Daughter wanted to make sure our lungs stay intact no matter the length of our stay, so she bought us 2 cases of each type, which filled up one 31" suitcase with expansion.  Tried to share with my relatives but none of them wanted to wear something that requires two extra seconds of efforts.   It'll be decades before we run out of them especially since we rarely need them in Vung Tau.

As they're respirators instead of plain face masks, breathing is not at all an issue.  I'll send a few to you to try when you return to VN.

Ciambella :
THIGV :

The cloth masks that most locals use won't do much real good.  They may filter some particulate matter but won't stop carbon monoxide.  A friend had one with a charcoal filter which will help some in that respect.  Unfortunately, I do not know where he got it.  He was from AU and may have brought it with him.  I never wore a mask but that was only because I always felt they stifled my breathing.  It may have been psychological but the feeling still kept me from using them.

We have 3M respirators (with valves) of 2 different grades of coverage:  N95 and N100:

N95 ; another N95N100 ; another N100

Daughter wanted to make sure our lungs stay intact no matter the length of our stay, so she bought us 2 cases of each type, which filled up one 31" suitcase with expansion.  It'll be decades before we run out of them especially since we rarely need them in Vung Tau.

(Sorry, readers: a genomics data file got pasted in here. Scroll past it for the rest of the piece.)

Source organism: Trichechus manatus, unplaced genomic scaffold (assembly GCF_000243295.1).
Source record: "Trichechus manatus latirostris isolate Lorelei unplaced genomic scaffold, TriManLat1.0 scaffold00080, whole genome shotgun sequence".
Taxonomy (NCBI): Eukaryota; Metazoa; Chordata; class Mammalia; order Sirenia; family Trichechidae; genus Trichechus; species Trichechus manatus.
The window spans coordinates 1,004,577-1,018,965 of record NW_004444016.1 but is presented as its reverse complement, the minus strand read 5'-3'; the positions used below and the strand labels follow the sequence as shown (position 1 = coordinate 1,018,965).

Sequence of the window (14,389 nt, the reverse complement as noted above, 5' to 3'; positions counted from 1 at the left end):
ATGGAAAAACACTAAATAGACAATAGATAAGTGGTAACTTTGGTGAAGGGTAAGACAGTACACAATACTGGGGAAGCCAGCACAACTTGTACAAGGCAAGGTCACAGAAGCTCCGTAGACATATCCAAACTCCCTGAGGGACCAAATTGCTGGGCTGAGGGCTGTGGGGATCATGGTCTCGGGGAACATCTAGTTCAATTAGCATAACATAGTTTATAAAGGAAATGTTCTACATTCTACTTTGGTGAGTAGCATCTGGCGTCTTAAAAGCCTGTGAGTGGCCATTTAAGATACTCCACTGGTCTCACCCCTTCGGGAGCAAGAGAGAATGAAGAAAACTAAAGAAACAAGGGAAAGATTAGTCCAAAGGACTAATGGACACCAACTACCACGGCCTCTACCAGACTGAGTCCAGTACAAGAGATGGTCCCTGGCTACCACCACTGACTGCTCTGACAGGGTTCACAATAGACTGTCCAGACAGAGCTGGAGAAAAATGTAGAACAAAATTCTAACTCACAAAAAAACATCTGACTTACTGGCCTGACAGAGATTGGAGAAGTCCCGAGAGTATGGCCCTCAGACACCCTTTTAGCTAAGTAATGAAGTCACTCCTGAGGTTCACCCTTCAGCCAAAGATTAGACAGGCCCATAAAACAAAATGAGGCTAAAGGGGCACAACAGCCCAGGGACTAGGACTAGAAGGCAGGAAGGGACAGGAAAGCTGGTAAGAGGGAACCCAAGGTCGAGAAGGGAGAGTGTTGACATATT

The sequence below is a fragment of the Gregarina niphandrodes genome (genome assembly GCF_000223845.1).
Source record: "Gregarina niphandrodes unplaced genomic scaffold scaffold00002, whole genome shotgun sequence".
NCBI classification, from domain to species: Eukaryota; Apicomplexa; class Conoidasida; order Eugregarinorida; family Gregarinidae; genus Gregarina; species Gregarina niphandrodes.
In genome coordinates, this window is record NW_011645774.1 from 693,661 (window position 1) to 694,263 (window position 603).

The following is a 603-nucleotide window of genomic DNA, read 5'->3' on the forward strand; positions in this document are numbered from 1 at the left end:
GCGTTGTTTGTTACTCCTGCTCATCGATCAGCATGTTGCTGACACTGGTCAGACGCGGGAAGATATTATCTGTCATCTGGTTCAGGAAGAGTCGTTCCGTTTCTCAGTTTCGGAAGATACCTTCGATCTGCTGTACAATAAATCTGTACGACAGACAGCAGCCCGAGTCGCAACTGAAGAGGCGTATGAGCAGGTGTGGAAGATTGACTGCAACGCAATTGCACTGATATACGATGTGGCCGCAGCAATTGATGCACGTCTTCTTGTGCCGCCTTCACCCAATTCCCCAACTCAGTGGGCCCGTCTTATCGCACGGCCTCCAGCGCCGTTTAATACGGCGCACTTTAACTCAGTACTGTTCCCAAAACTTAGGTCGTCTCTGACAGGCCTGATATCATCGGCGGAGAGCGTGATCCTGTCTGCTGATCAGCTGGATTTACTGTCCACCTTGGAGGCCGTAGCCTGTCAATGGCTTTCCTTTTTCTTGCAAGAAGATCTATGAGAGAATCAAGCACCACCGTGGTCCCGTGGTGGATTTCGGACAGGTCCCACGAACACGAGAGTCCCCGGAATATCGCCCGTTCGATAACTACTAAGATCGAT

As they're respirators instead of plain face masks, breathing is not at all an issue.

How much would each one cost if you could buy them here?

I have no idea.

Ciambella :

I have no idea.

😆

Ciambella :

We have 3M respirators (with valves) of 3 different grades of coverage:  N95, P100, and N100:

I know these well from my days in agriculture and used them whenever I could legally as an alternative to a heavy canister type respirator.   The exit valve helps a lot with comfort because you breath less of your own CO2 which is the problem with the cloth masks.   The fit is also better, giving you a better edge seal.  If you read the specs, they are all particulate filters so I still don't think they will filter out CO (carbon monoxide) but they definitely are a step up.

Another note, the disposable hospital type masks with the pleats are really designed to prevent you from spreading your germs and not for incoming air.  They have a lot of room around the edges.

Ciambella :
THIGV :